The Solemn Blessing of the new Fleet Catholic Church of Our Lady was on the 25th March 1966, by The Rt Rev. Mgr. Derek Worlock Bishop of Portsmouth.

The church was served by Priests from the Salesian College, Farnborough until 1947, who allowed a priest to live in Fleet.



Christ Church 


By 1839 the tithing's of Ewshot and Crookham (a Tithing was the tenth part of the hundred combined together for co-operative farming and defence) had a population of about 1,200 persons. There was no school and the church was three miles away at Crondall. This was too far for many to walk, so these people, particularly the children, were receiving no religious instruction. This gave concern to the clergy at Crondall and they decided to raise enough money by public subscription to build and endow a Church in the Crookham Tithing to serve both Crookham and Ewshot. To this end they printed and distributed a little booklet setting out the need for a new church. This booklet contained a map of Crondall showing the site of the new church to be mid-way between the two villages. Such was the enthusiasm for this church that 929 was soon subscribed by the public and Church dignitaries. The gentry subscribed the remainder of the 2422 needed for the building plus 1 ,000 for endowment.

A page from the booklet reads as follows:
'In these two tithings a large tract of heathland, about 3,600 acres has recently been enclosed and apportioned out (in allotments) to numerous proprietors upon whose allotments new cottages are continually erected; twenty or more have been built within the last five years and the population is rapidly increasing.

And although the Rev. White, Curate of the Parish, has been in the habit of delivering lectures in a private room, yet this provision is very insufficient for the religious instruction of the people and the large and scattered population of the parish, his other duties are such as to demand his whole attention.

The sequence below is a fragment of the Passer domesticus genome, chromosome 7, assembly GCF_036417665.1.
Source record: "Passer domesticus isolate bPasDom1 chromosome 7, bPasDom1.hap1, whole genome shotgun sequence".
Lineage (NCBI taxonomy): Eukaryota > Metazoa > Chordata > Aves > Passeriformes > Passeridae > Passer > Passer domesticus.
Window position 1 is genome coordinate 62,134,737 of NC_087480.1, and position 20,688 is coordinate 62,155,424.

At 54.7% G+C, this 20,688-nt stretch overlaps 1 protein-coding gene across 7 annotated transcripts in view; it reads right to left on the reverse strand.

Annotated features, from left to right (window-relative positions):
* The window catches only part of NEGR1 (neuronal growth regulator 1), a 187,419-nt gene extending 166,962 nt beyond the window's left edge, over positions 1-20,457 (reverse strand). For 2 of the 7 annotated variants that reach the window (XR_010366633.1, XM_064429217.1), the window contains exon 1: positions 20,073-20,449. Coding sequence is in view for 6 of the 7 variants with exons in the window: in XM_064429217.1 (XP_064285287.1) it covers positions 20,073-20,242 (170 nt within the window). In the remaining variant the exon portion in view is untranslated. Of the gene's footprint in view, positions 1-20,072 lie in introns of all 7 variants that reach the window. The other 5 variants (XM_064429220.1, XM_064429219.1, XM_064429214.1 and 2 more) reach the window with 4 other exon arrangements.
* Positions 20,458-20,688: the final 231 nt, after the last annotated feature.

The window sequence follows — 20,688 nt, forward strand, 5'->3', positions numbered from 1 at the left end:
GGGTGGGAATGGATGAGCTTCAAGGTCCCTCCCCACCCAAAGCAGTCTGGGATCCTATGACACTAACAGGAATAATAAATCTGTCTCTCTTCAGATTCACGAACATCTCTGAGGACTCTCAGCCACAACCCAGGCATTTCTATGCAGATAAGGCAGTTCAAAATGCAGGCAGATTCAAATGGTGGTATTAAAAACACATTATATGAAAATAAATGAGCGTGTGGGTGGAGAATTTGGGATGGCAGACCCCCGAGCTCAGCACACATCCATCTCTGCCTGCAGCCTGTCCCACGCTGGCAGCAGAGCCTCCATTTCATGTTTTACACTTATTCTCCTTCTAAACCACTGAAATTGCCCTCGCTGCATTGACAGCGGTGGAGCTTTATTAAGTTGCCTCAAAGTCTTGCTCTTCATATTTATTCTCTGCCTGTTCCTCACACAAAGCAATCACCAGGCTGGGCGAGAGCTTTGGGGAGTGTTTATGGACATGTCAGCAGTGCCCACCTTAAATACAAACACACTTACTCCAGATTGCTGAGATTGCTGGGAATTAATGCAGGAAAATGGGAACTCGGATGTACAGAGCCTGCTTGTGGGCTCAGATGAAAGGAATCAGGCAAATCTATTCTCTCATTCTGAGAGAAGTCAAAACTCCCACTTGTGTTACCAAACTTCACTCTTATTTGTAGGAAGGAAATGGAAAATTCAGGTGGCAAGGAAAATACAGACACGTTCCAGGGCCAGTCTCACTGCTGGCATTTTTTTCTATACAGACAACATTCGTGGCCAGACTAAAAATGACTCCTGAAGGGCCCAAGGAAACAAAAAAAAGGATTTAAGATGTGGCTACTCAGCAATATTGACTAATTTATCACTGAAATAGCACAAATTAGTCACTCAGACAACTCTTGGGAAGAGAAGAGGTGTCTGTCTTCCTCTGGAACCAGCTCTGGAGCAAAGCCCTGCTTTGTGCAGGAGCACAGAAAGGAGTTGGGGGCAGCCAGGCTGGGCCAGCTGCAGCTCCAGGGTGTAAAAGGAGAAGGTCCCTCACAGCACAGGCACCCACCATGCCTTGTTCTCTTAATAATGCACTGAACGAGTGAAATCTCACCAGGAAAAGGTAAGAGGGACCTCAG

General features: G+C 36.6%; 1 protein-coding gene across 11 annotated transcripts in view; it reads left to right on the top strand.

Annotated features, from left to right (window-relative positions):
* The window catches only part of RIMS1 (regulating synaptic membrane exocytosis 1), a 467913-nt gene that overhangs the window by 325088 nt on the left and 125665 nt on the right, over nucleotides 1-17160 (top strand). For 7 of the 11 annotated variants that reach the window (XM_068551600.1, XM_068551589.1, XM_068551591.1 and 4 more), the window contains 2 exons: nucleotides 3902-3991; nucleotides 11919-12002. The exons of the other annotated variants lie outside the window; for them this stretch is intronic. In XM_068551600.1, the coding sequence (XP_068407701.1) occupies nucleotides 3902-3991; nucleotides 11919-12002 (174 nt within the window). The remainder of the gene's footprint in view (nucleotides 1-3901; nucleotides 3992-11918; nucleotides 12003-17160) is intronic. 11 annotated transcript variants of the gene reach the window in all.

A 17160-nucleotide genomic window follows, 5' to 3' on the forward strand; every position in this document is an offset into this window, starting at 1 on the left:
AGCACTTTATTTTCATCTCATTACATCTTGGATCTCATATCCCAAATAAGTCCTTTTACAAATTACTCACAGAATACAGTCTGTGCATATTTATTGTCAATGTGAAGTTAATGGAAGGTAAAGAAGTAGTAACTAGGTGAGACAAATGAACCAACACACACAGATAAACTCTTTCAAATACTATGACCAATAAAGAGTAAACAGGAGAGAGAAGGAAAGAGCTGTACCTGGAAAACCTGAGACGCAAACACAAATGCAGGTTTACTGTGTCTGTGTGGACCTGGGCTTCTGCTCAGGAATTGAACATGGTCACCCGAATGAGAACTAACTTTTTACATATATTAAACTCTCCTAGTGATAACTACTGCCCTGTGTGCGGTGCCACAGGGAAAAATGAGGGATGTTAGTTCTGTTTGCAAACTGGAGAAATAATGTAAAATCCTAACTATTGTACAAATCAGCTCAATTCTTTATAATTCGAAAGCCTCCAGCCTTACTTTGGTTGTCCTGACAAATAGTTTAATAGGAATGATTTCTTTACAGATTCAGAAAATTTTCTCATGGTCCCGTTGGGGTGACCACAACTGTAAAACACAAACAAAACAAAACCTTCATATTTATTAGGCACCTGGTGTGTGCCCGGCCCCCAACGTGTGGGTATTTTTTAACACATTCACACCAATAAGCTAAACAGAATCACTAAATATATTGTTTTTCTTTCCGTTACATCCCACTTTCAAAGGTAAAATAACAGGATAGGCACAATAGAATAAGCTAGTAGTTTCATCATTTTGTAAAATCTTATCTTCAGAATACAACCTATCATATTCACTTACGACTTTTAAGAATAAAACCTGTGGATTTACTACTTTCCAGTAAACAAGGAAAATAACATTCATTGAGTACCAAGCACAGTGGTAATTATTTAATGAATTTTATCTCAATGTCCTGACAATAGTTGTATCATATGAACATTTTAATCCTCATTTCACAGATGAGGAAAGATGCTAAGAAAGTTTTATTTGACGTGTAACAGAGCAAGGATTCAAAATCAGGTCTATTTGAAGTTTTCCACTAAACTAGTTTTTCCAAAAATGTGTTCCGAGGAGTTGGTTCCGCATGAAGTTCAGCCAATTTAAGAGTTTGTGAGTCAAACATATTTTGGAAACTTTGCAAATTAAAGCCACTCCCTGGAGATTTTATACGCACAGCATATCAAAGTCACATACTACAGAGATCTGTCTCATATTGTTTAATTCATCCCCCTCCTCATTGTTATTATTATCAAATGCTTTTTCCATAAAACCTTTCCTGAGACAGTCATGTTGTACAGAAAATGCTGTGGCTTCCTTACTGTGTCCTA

And no church being near, the people are in fact destitute of all means of public worship, except such as can be obtained through the dissenters (non-conformists). It is proposed therefore to build a church large enough to accommodate 400 persons on the site marked on the annexed map which is exactly two miles from the Parish Church, and that a Burial Ground and a District be attached ...............................

The church was built and dedicated in 1840. Thus 'Crookham-cum-Ewshot' was established as an ecclesiastical parish. The part of Crookham in the vicinity of the church became known as Church Crookham and the part that had been long established, Crookham Village. The forming of this joint Parish, settled a long standing feud between these two villages concerning the boundary lines. The new District (Parish) extended from the stream at Pilcot to Warren Corner, Ewshot Hill and from the bottom of Redfield's Lane to the further side of Fleet Pond.

(Quotation from Grace Lefroy's book "History of Crookham"):

The first stone was laid in March 1840 and the church consecrated August 31st, 1841 by Bishop Sumner of Winchester. The non-resident Vicar of Crondall was the Rev. W.D. Harrison, Vicar of Stoneham, Hampshire. The Curate in charge of Crondall was the Rev. Anthony Cottrell Lefroy, first incumbent of the new District.

As originally built, the chancel was of the same proportions as the transepts with a similar wooden roof; the carved pulpit was on the north and the choir seats were on each side before the chancel steps. Benches for the school children were in the transepts; the boys sat beyond the pulpit and the girls by the vestry door, near the harmonium, which was played first by Mrs. Lefroy. Men in the congregation in the nave sat on the north side and women on the south. The church was built to hold 400 people.

During the incumbency of the Rev Gordon Wickham, the proposal to build a larger chancel was carried out at a cost of 1,868; over 1,000 of this was given by Mrs. Spurge Bourne. The architect was Mr. H. Woodyer, and the builder Mr. James Liming. It was completed and consecrated in 1877. The addition included a side aisle on the north for the children's seats, a new organ, organ chamber and vestry were added on the south side; new choir seats were placed in the chancel, a stone pulpit and brass altar rails replaced those of carved wood; a new east window was inserted, and many handsome additions to the furniture and adornment of the chancel were made. The oak lectern was carved by Miss Edith Kerr, the present font was given by Mr. Galsworthy and the new altar rail by Mrs. Chinnock.